On Australia’s National Education Evidence Body

How do educators know that their chosen teaching approach works? How do they choose one approach over another? How do they know what approach will be best to serve the needs of their students? The answer should be: evidence.

A new national education evidence body called the Australian Education Research Organisation (AERO) will launch later this month. In late 2020, AERO commissioned ARTD to consult with teachers, school leaders and early childhood educators across the country to understand what research educators want and how the institute can best serve their needs.

 Why was the Australian Education Research Organisation established?

The National School Reform Agreement is a joint agreement between the Commonwealth, States and Territories to lift student outcomes across Australian schools. Under the agreement there are eight national recommendations to improve student outcomes, informed by several key reviews including from the Through Growth to Achievement: Report of the Review to Achieve Excellence in Australian Schools (Gonski review).

A key recommendation was the establishment of a national education evidence body that works to ensure that all school leaders, teachers and educators have access to the best available evidence and resources, and ensures that teachers are supported to easily and effectively incorporate these into their practice in schools and early childhood services across Australia.

The Australian Education Research Organisation (AERO)

AERO will consult with education professionals, policymakers and researchers across Australia to develop and prioritise research projects based on greatest potential impact and greatest need. The aim is that the research projects will produce new evidence and/ or synthesise existing evidence on specific educational programs, techniques, or policies. AERO will then translate these research findings into practical and accessible tools and resources for educators to enhance the use of evidence-based practices in schools and early childhood services.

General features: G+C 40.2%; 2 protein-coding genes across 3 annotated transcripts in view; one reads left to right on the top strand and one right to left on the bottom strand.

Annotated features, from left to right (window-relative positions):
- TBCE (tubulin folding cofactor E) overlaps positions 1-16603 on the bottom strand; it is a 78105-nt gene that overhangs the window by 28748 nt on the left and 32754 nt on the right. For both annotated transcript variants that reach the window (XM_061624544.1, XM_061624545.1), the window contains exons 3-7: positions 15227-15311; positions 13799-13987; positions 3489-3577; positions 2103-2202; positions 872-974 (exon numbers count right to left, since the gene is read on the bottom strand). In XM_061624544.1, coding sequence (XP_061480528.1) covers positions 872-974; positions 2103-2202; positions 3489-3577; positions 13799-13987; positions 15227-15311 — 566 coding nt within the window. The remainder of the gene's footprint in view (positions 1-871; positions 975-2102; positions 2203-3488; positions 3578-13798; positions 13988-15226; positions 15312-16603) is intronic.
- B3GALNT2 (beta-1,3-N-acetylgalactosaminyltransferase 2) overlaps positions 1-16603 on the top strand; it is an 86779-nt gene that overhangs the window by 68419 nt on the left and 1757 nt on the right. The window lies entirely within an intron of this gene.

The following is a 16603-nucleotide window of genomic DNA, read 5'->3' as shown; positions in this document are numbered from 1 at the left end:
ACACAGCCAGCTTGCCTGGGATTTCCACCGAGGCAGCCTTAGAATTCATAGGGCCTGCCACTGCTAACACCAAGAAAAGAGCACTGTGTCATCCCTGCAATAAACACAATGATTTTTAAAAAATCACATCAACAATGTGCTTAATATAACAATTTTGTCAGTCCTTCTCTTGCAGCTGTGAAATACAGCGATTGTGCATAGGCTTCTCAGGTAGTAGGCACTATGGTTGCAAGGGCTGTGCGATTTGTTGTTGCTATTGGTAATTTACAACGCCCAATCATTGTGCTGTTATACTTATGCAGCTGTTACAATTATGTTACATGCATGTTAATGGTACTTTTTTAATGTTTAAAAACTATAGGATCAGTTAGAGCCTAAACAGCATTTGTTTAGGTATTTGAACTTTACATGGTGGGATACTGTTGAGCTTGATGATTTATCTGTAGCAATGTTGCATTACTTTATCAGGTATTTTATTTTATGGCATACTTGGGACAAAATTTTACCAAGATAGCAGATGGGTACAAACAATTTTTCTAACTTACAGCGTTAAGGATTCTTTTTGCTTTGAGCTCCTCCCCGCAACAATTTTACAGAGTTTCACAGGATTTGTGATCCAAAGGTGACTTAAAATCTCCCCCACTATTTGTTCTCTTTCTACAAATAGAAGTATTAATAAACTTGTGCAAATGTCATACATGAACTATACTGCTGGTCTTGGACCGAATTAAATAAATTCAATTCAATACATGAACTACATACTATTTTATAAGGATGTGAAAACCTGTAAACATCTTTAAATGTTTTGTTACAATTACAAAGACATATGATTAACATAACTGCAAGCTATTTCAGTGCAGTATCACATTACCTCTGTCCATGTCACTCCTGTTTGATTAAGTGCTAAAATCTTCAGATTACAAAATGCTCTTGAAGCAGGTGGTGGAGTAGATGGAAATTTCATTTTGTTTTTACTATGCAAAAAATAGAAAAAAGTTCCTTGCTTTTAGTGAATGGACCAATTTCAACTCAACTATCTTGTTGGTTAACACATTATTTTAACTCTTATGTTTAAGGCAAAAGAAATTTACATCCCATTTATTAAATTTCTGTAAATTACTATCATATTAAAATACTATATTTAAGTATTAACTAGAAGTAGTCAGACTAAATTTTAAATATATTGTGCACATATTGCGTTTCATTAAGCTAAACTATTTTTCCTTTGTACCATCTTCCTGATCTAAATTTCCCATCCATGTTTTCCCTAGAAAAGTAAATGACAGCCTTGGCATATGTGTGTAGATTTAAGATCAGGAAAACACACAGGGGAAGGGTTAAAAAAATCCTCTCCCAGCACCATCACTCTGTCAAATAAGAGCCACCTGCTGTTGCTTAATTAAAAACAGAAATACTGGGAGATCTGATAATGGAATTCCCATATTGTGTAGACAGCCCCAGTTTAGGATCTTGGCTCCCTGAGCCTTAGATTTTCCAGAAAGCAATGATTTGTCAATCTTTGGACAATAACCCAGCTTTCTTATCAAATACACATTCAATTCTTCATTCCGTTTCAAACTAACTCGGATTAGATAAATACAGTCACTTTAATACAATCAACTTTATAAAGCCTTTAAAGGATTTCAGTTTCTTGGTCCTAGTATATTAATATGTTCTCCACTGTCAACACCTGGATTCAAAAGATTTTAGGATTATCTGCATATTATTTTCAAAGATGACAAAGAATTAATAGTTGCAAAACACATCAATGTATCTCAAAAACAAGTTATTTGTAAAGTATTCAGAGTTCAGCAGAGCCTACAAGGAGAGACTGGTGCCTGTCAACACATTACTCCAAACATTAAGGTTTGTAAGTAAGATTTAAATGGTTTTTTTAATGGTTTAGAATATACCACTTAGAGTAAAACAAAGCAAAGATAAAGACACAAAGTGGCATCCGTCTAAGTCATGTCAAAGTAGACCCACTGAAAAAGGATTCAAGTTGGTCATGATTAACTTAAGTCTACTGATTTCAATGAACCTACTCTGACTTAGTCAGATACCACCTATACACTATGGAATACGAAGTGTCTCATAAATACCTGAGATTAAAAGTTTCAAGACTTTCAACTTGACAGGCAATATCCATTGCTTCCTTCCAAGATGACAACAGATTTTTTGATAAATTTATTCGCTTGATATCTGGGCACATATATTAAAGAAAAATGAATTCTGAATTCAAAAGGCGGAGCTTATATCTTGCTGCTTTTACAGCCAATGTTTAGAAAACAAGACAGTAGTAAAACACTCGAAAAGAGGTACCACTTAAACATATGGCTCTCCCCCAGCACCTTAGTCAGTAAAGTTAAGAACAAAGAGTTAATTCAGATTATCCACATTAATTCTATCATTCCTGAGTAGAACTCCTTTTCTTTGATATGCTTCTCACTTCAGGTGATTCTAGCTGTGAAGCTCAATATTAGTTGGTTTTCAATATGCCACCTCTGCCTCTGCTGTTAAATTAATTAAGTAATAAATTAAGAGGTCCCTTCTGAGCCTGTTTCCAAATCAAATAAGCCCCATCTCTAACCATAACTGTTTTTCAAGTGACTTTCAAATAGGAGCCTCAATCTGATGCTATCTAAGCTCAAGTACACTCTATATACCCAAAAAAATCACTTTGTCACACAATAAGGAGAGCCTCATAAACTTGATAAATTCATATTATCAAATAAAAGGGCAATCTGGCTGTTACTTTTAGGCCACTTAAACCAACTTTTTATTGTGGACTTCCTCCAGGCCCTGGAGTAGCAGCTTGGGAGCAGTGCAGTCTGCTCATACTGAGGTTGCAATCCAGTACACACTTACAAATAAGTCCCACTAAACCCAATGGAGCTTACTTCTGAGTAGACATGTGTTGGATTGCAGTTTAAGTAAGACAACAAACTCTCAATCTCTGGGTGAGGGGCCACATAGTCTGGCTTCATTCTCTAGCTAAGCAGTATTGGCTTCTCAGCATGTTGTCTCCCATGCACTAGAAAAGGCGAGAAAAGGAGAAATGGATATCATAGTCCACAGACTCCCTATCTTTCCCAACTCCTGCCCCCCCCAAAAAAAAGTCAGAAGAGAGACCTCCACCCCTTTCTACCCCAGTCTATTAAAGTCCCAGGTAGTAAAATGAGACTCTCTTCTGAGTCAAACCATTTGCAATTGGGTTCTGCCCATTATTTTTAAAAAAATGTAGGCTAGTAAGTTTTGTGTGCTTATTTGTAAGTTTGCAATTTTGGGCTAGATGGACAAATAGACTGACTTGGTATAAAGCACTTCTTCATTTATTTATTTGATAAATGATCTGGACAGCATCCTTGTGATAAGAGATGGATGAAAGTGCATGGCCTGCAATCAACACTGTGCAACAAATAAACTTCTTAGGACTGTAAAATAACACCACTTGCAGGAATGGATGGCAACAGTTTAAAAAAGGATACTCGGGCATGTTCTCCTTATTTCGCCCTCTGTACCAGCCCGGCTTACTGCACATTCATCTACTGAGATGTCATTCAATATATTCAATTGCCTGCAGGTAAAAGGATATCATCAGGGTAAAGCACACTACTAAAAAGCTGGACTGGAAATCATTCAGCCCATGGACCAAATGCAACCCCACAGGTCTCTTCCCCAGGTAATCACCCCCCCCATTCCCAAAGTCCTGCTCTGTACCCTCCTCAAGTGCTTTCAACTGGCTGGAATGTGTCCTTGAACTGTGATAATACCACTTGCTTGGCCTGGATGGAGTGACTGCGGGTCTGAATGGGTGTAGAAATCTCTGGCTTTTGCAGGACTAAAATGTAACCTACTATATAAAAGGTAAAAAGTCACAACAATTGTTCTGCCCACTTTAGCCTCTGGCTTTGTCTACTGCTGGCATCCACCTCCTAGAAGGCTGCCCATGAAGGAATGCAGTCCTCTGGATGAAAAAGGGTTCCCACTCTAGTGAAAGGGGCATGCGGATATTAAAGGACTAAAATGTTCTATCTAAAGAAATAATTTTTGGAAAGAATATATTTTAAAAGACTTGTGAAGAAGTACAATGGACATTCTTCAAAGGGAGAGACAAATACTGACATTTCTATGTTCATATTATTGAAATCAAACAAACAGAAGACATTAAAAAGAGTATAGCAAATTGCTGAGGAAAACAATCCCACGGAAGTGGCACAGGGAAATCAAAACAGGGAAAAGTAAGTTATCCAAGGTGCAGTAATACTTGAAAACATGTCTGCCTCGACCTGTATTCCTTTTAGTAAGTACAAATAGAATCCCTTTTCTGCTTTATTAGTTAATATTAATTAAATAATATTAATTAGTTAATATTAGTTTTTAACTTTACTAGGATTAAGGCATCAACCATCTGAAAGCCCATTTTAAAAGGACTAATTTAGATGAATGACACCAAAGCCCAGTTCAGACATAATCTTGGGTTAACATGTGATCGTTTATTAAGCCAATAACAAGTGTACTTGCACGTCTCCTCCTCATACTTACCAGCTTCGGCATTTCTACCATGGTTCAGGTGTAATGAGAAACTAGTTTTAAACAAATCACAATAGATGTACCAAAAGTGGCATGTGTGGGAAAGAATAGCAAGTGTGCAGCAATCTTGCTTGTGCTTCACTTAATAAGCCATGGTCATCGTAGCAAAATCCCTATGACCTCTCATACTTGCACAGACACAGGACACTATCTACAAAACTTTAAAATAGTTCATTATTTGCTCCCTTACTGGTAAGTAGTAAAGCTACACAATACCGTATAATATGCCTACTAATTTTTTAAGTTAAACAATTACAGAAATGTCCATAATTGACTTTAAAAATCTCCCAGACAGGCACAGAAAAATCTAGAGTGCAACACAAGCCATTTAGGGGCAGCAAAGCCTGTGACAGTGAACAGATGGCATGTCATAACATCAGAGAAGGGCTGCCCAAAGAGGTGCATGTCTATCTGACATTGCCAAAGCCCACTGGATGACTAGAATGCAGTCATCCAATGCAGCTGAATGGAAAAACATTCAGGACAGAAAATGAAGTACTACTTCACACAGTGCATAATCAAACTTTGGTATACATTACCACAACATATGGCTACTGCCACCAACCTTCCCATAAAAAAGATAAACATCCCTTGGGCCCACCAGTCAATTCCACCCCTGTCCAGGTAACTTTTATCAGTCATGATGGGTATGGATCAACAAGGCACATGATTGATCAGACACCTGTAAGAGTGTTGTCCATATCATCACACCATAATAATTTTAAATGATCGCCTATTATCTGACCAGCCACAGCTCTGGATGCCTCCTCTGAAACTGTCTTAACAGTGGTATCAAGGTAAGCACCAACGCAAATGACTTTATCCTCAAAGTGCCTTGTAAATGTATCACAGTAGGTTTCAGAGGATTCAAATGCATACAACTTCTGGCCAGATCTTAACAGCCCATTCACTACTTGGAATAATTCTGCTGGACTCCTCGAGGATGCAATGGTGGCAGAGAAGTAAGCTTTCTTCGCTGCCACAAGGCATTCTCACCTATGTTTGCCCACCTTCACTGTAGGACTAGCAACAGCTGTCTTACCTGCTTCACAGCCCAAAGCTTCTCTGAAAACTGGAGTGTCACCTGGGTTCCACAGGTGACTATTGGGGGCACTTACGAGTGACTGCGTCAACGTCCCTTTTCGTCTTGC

Educator Focus Groups

ARTD was commissioned by AERO to conduct 21 online focus groups with teachers/ school leaders and early childhood education workers in August 2020, to obtain first-hand views from educators on the following areas.

ARTD’s report on the educator focus groups was recently released and is available here.

AERO wasn’t the only one to gain valuable insights from this consultation – ARTD had some great learnings too!

What did we learn?

It is safe to say that facilitating 21 relatively large focus groups, all in a short timeframe, and all of which were online, presented both challenges and learnings for the team.

As we all know, the value of digital has certainly been hammered home during the global pandemic, which cannot be understated for this project. During a time in the pandemic when Australia was facing lock-downs in certain states, and border closures around the country, we could not have run the focus groups without the use of digital technologies.

Not only were the focus groups run on teleconferencing platforms, we also used the Google Sheets platform in each group as a tool to have all participants simultaneously contribute. This proved a great way to collect data from many people in a short amount of time, and to also retrieve valuable information from quieter participants. While we faced some technological and connectivity issues, and on occasion participation reluctance, our skilled facilitators were able to circumvent these issues.

The importance of presenting data and evidence in an engaging way through multimedia techniques and infographics was reiterated time and time again by educators across all sectors and levels—something we are conscious of in our reporting.

These learnings will help inform our continued experimentation with implementing digital technologies purposefully and inclusively, and continue to incorporate data visualisations to make our work more engaging where appropriate.

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